My touring also took me repeatedly to the Met to find galleries and artwork to feature in the story. Most of the rooms I showcased are ones that I hoped would grab middle-grade readers, like an 18th century home in Damascus and an enormous ceiling inspired by ceremonial houses in New Guinea—big spaces that transport visitors.

On one visit, though, I happened upon a portrait of a seated figure holding a rose at a slightly odd angle. The colors are muted and not that inviting. The wall label explained that x-rays had shown that the artist originally depicted the woman playing a cello and then painted over that image to create the version on display. It was lucky that I happened to lean in to read the description—in J.R. Silver, one of the main characters is a devoted cellist, and learning about the evolution of the painting led me to write a new thread in the story. So sometimes inspiration lurks in the little details, and if you look closely, you never know what you might find!

3. Hitting the Pavement and Unplugging

Close look or not, there are times when finding material to work with is really hard. When ideas aren’t flowing, I try to let my mind wander without the distractions that accompany my computer (Twitter! Instagram! Email!). For me, this works best while taking a walk, but various unplugged moments have done the trick. The operative word is unplugged—no podcast that keeps me focused on the news or audio book to immerse me in someone else’s story. No multitasking. If you’re similarly sweating your next literary move, I’d say a quiet walk is worth a try.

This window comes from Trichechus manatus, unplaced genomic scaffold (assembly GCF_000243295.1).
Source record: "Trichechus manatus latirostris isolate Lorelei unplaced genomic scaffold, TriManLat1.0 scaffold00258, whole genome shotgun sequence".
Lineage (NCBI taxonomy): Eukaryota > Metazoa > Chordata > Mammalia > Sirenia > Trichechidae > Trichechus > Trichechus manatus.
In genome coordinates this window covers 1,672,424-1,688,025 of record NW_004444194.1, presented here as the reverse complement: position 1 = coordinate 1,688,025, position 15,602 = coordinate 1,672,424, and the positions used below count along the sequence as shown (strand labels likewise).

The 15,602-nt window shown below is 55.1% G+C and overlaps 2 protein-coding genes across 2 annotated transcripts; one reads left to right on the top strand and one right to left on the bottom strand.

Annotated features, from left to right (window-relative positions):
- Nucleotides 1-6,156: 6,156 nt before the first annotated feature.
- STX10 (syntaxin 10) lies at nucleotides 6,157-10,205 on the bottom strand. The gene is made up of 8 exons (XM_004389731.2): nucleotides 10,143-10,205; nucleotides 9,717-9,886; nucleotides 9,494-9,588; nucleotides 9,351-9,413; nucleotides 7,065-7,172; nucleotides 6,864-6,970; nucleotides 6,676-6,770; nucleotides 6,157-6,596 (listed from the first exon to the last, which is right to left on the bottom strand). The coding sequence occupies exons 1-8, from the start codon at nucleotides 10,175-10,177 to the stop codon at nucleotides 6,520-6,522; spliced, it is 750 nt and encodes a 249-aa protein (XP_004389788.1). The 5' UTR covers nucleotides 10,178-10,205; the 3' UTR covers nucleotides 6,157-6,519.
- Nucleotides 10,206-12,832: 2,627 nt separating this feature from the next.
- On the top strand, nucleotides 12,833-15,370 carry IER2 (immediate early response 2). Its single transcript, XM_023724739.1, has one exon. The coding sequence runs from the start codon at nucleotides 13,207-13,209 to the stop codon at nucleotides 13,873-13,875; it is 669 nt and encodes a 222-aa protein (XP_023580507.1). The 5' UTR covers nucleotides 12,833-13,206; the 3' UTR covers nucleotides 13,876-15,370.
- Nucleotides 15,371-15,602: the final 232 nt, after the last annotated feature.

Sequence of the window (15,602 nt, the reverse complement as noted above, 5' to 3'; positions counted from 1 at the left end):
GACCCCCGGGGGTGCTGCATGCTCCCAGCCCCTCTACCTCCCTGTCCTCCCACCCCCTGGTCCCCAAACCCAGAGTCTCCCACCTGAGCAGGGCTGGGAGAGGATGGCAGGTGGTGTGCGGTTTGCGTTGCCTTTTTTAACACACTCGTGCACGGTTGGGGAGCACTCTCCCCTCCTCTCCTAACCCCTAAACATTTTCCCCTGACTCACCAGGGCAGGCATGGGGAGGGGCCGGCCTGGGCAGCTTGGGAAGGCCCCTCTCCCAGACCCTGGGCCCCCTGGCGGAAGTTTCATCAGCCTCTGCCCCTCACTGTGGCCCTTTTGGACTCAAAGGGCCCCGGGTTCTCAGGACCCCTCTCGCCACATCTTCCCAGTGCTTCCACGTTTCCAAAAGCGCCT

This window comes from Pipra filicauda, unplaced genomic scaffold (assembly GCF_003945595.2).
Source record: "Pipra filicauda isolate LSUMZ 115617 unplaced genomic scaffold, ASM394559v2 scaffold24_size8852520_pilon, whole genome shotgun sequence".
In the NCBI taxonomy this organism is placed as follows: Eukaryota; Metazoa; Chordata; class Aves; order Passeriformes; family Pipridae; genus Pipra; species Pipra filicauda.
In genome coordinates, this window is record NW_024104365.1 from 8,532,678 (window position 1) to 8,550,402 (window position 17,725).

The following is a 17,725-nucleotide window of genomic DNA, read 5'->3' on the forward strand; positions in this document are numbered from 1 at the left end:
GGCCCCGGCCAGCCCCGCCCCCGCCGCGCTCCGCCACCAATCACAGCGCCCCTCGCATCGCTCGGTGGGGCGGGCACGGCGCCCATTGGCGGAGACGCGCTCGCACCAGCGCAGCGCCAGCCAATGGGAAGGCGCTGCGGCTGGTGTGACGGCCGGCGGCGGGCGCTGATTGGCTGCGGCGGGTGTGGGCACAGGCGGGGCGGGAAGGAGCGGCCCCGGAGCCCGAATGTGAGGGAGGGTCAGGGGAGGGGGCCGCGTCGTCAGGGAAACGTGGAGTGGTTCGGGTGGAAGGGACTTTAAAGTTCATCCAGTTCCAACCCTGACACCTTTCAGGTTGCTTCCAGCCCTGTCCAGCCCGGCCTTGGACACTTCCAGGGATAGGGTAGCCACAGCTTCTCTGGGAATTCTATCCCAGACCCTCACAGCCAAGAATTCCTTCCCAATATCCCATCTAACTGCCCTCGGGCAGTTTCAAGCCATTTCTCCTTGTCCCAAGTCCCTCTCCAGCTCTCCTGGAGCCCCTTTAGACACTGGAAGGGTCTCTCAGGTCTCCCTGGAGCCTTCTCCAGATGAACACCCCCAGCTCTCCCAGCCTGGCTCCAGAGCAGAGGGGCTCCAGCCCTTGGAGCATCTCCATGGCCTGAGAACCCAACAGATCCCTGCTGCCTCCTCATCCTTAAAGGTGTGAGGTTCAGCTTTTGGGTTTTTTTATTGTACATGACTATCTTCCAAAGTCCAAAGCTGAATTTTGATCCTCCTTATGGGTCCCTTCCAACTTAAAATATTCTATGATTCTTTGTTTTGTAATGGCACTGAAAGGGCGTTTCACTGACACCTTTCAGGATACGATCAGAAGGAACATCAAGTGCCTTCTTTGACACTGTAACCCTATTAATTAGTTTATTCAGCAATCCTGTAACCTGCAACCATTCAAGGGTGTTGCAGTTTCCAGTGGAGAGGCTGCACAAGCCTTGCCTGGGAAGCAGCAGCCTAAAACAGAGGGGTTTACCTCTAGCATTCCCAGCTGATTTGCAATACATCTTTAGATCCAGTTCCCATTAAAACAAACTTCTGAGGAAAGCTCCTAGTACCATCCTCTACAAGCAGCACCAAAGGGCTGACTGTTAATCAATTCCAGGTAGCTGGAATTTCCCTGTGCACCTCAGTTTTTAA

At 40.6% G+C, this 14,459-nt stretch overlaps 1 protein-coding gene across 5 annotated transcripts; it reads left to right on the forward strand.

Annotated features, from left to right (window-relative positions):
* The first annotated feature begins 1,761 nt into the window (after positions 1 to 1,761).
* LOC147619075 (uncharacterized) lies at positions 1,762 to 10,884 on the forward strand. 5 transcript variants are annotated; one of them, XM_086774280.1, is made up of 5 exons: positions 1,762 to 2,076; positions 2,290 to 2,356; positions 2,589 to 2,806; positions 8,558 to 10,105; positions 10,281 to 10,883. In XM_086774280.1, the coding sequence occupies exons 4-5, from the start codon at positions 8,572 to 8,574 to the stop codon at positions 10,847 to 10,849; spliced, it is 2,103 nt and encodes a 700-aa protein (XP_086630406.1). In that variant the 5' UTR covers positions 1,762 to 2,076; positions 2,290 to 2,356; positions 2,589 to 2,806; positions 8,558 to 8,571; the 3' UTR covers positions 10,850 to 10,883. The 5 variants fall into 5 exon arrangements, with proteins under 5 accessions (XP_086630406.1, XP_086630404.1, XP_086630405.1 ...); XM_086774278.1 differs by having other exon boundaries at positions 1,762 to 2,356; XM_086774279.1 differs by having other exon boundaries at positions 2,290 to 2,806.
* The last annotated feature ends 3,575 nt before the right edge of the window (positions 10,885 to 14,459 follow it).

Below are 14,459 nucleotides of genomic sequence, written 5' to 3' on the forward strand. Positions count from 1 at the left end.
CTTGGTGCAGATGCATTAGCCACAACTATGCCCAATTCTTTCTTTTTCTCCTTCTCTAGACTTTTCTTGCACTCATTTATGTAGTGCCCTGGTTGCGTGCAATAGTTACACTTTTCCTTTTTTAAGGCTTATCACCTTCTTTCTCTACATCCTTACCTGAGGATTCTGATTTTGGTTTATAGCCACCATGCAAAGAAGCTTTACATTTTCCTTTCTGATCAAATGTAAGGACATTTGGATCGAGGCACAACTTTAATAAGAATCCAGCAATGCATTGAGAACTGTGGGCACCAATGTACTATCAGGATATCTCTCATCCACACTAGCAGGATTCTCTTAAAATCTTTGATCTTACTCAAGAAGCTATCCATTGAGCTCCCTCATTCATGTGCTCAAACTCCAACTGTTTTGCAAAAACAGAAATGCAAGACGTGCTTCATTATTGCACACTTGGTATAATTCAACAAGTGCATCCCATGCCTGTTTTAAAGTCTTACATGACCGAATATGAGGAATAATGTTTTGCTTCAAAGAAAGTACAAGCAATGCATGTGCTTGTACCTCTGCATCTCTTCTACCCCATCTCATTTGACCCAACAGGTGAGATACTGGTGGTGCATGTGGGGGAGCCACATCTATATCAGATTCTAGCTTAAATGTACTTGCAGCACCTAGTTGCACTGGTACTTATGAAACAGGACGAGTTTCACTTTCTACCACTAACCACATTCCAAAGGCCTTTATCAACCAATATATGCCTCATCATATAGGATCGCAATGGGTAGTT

Inspiration vs. Perspiration: Where Do Middle-Grade Fiction Ideas Come From?

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4. Sometimes the Internet Does Yield Wonders

Nonetheless, the Internet can be a source of deliciously unexpected material, too. As my work drafting J.R. Silver came to a close, I wanted to refresh my memory of the ornate ceiling at a real-life bookstore called Albertine, which J.R. visits during her own mind-clearing walk. The mural depicts the night sky and is situated in what was built as a grand Beaux-Arts home in the early 20th Century.

I certainly could have walked over for another look, but instead I tried to be quick and went online. As I checked the store’s website, a page about the building caught my eye, specifically about the statue of a young archer in the middle of the foyer. It turns out that it’s a recreation of the one that was originally there, which had itself caught the attention of a visiting researcher more than 20 years after E.L. Konigsburg wrote From the Mixed-Up Files. Eventually, the statue was determined to be a previously-unknown Michelangelo hiding in plain sight just steps from the Met, where it is now on loan.

So I guess sometimes life really does imitate art, and sometimes you just happen to find out about it on the Internet.